"I couldn’t write programs […] I wouldn’t have done well in an Olympiad or a math contest. But I like to ponder. And pondering things, just sort of thinking about it and thinking about it, turns out to be a pretty good approach." - Jim Simons

Scotty


Total Posts: 721
Joined: Jun 2004
 
Posted: 2015-09-16 17:03
I like this idea of being innovative in the fee structure. I think it is about time hedge funds looked into this in order to build better alignment with their investors. However, as noted, your investor universe will not include those confused by something that isn't 2/20 or 1.5/15. But maybe you don't want those investors anyway.

On the management fees, a 2% fee seems to inevitably encourage an asset gathering risk avoidance mentality. Once the fund size is big enough the principals will merely want to build AUM and harvest the management fee. They are likely to actively avoid taking much risk as it increases the chance of draw downs and withdrawal of capital. Further, the bigger the AUM the more market impact and the harder it is to generate returns regardless of intentions.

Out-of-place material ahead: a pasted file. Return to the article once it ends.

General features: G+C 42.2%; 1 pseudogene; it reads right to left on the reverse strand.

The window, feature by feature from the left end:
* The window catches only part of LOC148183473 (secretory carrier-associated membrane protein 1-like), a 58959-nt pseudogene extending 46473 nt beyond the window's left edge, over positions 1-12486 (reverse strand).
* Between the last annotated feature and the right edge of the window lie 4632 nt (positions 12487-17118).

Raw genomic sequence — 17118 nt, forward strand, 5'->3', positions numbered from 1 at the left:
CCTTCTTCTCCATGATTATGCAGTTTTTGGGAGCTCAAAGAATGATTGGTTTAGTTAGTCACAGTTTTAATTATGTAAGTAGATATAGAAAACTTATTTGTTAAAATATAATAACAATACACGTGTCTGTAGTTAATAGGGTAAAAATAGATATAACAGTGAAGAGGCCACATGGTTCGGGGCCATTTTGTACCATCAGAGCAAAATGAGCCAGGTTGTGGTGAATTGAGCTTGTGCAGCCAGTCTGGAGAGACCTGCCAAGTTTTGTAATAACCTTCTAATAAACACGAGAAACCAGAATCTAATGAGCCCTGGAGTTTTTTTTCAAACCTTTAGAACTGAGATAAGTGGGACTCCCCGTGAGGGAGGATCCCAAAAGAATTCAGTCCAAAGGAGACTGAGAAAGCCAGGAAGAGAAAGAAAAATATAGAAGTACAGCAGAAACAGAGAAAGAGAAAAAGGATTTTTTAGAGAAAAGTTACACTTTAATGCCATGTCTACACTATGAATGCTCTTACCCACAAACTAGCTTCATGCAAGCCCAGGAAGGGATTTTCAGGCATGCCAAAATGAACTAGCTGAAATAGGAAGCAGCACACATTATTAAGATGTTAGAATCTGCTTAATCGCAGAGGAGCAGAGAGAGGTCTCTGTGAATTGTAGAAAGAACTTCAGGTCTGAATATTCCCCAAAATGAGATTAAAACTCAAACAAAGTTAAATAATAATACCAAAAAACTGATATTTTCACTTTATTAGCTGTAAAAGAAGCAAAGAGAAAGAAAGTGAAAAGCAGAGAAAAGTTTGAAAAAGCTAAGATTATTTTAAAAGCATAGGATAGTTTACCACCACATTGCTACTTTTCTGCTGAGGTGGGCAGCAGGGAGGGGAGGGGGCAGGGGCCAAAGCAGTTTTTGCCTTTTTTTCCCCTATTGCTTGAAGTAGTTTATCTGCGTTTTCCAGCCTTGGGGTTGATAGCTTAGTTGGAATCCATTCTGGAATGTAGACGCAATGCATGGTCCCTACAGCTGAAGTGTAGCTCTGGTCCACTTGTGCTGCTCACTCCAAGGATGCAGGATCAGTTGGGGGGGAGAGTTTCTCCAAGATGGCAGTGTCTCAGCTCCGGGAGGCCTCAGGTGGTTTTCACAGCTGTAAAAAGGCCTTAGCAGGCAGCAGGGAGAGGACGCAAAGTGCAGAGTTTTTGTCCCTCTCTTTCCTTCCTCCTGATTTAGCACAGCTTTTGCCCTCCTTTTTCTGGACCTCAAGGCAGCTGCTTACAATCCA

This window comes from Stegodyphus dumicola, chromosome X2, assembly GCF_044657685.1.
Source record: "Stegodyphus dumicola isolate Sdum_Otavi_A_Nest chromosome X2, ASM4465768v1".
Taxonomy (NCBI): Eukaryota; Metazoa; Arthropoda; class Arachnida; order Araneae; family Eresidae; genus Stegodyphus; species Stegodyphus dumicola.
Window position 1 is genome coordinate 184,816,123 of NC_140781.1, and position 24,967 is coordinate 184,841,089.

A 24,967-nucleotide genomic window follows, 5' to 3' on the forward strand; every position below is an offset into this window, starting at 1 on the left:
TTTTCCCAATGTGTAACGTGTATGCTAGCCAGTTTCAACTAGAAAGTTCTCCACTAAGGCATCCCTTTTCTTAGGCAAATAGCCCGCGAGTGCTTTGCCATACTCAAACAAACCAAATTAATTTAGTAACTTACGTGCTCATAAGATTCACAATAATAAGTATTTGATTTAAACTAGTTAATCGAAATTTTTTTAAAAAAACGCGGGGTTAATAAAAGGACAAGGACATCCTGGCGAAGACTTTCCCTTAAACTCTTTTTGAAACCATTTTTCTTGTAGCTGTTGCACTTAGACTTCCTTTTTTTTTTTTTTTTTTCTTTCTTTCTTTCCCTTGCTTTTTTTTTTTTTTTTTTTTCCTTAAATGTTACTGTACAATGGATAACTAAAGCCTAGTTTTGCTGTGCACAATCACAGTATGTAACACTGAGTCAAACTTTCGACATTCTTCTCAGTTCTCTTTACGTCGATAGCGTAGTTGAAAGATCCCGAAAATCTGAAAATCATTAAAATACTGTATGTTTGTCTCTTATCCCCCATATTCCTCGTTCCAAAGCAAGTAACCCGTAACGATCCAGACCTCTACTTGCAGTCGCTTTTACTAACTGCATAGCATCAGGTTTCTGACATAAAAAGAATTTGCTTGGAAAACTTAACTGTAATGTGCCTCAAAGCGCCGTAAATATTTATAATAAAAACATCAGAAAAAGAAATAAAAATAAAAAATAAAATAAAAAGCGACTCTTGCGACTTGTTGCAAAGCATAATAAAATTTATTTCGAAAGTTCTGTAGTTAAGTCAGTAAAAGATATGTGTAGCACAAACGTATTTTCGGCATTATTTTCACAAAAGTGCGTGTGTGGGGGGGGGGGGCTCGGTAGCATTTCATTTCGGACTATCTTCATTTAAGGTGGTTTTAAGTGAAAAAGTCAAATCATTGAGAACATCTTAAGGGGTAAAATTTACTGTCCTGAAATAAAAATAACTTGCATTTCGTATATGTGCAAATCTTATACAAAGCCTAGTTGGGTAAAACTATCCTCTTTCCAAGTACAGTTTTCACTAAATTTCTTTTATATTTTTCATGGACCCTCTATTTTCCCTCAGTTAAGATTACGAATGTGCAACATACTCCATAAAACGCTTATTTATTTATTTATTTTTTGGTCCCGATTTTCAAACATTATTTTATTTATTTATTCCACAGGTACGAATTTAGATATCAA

What we are doing is having no management fee and incorporating the costs directly and transparently into performance. The performance fee is then worked out on a net profits basis.

In terms of frequency, it really should depend on the liquidity / turnover of the strategies you are running. Again, to be aligned you want to be paying on realised profits. Macro trading - yearly. Short term exchange traded - quarterly or even monthly.

Finally, on the performance fee, we want to share both the upside and the downside (with respect to the benchmark) of the strategy with the investor. Heretical I know, but it is the alignment thing yet again.


“Whatever you do, or dream you can, begin it. Boldness has genius and power and magic in it.”